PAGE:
Natural Ways to Reduce Antibiotic Side Effects

Antibiotics
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If you've got a bacterial infection, taking a course of antibiotics should help restore you to health. But these powerful drugs (which include penicillin, amoxicillin, and tetracycline, to name a few) can cause some unpleasant side effects, such as yeast overgrowth and gastrointestinal trouble.

The first step in protecting yourself from these adverse effects is to avoid unnecessary use of antibiotics.

Since antibiotics can only treat bacterial infections (like strep throat, urinary tract infections, and severe sinus infections), they won't be effective against viral infections that cause the common cold, flu, or bronchitis. In addition to the risk of unnecessary side effects, inappropriate use of antibiotics can promote the spread of antibiotic-resistant bacteria and leave you vulnerable to incurable infections later on.

If you find yourself in need of antibiotics, however, you might want to consider ways to reduce your risk of side effects.

Complementary Care for Antibiotics Users:

Here are three ways to support your system while you're on antibiotics.

1) Probiotic Supplements

Antibiotics don't just kill the bacteria causing your sickness; they also wipe out beneficial bacteria (called probiotics) that contribute to a healthy digestive system. Taking a probiotic supplement could help prevent gastrointestinal problems resulting from antibiotic use, according to a research review published in 2008.

Probiotics, also found in fermented foods like yogurt and kefir, can help stave off yeast infections as well.

Learn more about Acidophilus and Other Probiotics.

2) Herbal Tea

If you experience nausea while taking antibiotics, try sipping ginger tea to soothe your stomach. Another common complaint among patients on antibiotics?

Loose stools, which may be relieved by drinking raspberry leaf tea.

3) Milk Thistle

Taking antibiotics can tax your liver, which is responsible for breaking down the medications you ingest. The herb milk thistle has been associated with protective antioxidant effects on the liver.

See Milk Thistle: What You Need to Know.

Caveats

Supplements haven't been tested for safety and due to the fact that dietary supplements are largely unregulated, the content of some products may differ from what is specified on the product label. Also, keep in mind that the safety of supplements in pregnant women, nursing mothers, children, and those with medical conditions or who are taking medications has not been established. You can get tips on using supplements here, but if you're considering the use of any remedy or herbal tea, talk with your primary care provider first.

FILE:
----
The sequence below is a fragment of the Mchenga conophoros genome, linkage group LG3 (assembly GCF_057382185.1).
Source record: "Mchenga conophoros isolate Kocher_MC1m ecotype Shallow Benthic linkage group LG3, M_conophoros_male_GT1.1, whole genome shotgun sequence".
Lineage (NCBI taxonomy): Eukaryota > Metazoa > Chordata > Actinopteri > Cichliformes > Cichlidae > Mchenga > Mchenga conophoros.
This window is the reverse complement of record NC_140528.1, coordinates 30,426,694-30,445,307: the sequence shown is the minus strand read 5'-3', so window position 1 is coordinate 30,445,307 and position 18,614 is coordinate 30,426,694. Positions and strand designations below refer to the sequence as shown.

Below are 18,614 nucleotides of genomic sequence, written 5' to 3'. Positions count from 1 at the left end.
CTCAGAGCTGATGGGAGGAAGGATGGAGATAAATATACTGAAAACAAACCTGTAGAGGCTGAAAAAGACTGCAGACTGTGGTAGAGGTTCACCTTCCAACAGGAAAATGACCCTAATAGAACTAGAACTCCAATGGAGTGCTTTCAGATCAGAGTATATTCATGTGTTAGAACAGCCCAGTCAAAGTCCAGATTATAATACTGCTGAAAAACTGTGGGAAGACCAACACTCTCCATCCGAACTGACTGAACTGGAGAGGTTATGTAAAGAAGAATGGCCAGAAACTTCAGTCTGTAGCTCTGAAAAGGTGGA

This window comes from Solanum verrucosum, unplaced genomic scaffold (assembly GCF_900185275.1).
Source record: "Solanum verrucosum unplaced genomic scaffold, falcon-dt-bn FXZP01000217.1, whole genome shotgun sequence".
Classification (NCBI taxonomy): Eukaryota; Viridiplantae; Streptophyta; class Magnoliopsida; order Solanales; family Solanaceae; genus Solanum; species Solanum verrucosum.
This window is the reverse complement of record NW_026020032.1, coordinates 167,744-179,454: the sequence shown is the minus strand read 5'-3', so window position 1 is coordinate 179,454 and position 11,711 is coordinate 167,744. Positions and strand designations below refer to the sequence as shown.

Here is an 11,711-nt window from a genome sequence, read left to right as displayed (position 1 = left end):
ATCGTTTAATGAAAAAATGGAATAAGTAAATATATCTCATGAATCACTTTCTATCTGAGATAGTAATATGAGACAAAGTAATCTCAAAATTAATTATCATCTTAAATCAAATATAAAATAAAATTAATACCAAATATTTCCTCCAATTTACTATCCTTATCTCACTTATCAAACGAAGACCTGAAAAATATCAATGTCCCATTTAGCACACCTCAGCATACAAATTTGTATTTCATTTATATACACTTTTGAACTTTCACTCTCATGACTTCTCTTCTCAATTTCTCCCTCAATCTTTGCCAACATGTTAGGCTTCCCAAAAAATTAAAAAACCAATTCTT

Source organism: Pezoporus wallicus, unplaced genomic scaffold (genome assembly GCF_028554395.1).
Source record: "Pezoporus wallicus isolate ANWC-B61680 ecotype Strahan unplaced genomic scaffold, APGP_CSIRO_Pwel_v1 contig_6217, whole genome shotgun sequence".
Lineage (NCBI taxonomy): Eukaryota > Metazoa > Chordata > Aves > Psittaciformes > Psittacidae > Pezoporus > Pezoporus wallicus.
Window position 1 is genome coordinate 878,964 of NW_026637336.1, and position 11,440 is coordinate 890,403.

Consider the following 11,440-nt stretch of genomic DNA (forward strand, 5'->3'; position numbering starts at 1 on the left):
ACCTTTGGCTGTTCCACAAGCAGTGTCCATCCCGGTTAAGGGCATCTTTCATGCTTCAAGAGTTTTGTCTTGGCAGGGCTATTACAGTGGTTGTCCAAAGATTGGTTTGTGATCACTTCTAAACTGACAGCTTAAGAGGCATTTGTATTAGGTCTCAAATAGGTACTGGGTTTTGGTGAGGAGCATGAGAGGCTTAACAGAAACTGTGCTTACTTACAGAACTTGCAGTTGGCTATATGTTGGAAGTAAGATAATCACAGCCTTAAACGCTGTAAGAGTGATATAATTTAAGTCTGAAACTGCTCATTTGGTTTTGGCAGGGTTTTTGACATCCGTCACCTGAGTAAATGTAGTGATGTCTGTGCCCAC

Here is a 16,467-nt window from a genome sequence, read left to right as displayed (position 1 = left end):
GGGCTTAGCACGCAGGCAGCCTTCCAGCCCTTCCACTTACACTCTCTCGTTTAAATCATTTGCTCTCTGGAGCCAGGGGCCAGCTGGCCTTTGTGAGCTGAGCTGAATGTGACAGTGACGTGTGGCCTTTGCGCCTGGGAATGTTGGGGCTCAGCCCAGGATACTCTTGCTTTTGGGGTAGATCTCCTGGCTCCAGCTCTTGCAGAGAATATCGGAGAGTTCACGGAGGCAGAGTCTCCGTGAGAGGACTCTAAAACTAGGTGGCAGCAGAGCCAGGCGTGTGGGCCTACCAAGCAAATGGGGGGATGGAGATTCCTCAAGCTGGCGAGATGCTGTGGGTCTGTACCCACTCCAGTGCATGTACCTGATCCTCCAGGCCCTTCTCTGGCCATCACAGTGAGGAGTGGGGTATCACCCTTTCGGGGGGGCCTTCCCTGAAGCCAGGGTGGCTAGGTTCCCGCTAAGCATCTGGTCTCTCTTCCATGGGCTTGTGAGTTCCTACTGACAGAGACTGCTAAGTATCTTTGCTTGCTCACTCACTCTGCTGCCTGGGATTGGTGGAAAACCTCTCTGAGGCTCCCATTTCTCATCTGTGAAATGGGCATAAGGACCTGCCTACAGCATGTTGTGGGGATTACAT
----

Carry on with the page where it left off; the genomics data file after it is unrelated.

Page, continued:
Using Complementary Care

To reduce your risk of bacterial infections and lower your chances of having to use antibiotics, strengthen your immune system by following a healthy diet, exercising regularly, getting plenty of sleep, and managing your stress with the help of relaxation techniques.

If you're considering the use of complementary remedies after antibiotic use, make sure to consult your physician first. Self-treating any condition and avoiding or delaying standard care may have serious consequences.

Sources

Kligler B, Cohrssen A. "Probiotics." American Family Physician 2008 1;78(9):1073-8.

Patel AV, Rojas-Vera J, Dacke CG. "Therapeutic constituents and actions of Rubus species." Current Medicinal Chemistry 2004 11(11):1501-12.

Disclaimer: The information contained on this site is intended for educational purposes only and is not a substitute for advice, diagnosis or treatment by a licensed physician. It is not meant to cover all possible precautions, drug interactions, circumstances or adverse effects. You should seek prompt medical care for any health issues and consult your doctor before using alternative medicine or making a change to your regimen.

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